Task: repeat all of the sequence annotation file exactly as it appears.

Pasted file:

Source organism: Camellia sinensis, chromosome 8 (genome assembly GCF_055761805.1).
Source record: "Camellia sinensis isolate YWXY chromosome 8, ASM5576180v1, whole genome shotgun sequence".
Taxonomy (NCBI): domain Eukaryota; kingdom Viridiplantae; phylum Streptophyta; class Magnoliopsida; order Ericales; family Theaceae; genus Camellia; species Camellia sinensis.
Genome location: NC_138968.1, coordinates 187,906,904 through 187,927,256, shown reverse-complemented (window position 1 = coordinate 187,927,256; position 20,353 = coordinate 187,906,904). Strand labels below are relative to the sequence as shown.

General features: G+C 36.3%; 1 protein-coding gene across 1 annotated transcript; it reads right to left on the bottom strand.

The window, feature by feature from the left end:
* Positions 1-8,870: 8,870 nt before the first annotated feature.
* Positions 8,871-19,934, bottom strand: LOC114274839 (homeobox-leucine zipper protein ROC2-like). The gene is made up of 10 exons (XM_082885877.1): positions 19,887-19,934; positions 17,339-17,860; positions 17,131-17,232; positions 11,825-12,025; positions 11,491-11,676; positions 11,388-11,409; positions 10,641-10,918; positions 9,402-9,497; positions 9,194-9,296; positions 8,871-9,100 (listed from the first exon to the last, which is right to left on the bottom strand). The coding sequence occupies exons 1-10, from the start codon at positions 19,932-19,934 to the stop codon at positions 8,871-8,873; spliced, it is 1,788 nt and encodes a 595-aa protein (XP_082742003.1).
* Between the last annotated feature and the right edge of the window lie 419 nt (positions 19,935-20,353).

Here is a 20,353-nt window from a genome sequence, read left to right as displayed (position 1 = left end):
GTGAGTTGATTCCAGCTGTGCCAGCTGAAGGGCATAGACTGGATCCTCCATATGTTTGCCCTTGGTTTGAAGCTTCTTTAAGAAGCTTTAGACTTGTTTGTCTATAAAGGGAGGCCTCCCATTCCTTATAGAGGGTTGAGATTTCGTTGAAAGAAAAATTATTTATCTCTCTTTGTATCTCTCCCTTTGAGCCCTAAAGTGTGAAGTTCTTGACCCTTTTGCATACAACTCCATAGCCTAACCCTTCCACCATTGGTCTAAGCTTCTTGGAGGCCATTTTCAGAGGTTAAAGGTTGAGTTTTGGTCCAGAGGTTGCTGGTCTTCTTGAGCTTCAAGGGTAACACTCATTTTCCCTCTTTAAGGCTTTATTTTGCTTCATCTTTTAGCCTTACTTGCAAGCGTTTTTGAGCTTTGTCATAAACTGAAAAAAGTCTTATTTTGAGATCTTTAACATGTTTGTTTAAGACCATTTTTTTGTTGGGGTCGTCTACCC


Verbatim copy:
Source organism: Camellia sinensis, chromosome 8 (genome assembly GCF_055761805.1).
Source record: "Camellia sinensis isolate YWXY chromosome 8, ASM5576180v1, whole genome shotgun sequence".
Taxonomy (NCBI): domain Eukaryota; kingdom Viridiplantae; phylum Streptophyta; class Magnoliopsida; order Ericales; family Theaceae; genus Camellia; species Camellia sinensis.
Genome location: NC_138968.1, coordinates 187,906,904 through 187,927,256, shown reverse-complemented (window position 1 = coordinate 187,927,256; position 20,353 = coordinate 187,906,904). Strand labels below are relative to the sequence as shown.

General features: G+C 36.3%; 1 protein-coding gene across 1 annotated transcript; it reads right to left on the bottom strand.

The window, feature by feature from the left end:
* Positions 1-8,870: 8,870 nt before the first annotated feature.
* Positions 8,871-19,934, bottom strand: LOC114274839 (homeobox-leucine zipper protein ROC2-like). The gene is made up of 10 exons (XM_082885877.1): positions 19,887-19,934; positions 17,339-17,860; positions 17,131-17,232; positions 11,825-12,025; positions 11,491-11,676; positions 11,388-11,409; positions 10,641-10,918; positions 9,402-9,497; positions 9,194-9,296; positions 8,871-9,100 (listed from the first exon to the last, which is right to left on the bottom strand). The coding sequence occupies exons 1-10, from the start codon at positions 19,932-19,934 to the stop codon at positions 8,871-8,873; spliced, it is 1,788 nt and encodes a 595-aa protein (XP_082742003.1).
* Between the last annotated feature and the right edge of the window lie 419 nt (positions 19,935-20,353).

Here is a 20,353-nt window from a genome sequence, read left to right as displayed (position 1 = left end):
GTGAGTTGATTCCAGCTGTGCCAGCTGAAGGGCATAGACTGGATCCTCCATATGTTTGCCCTTGGTTTGAAGCTTCTTTAAGAAGCTTTAGACTTGTTTGTCTATAAAGGGAGGCCTCCCATTCCTTATAGAGGGTTGAGATTTCGTTGAAAGAAAAATTATTTATCTCTCTTTGTATCTCTCCCTTTGAGCCCTAAAGTGTGAAGTTCTTGACCCTTTTGCATACAACTCCATAGCCTAACCCTTCCACCATTGGTCTAAGCTTCTTGGAGGCCATTTTCAGAGGTTAAAGGTTGAGTTTTGGTCCAGAGGTTGCTGGTCTTCTTGAGCTTCAAGGGTAACACTCATTTTCCCTCTTTAAGGCTTTATTTTGCTTCATCTTTTAGCCTTACTTGCAAGCGTTTTTGAGCTTTGTCATAAACTGAAAAAAGTCTTATTTTGAGATCTTTAACATGTTTGTTTAAGACCATTTTTTTGTTGGGGTCGTCTACCC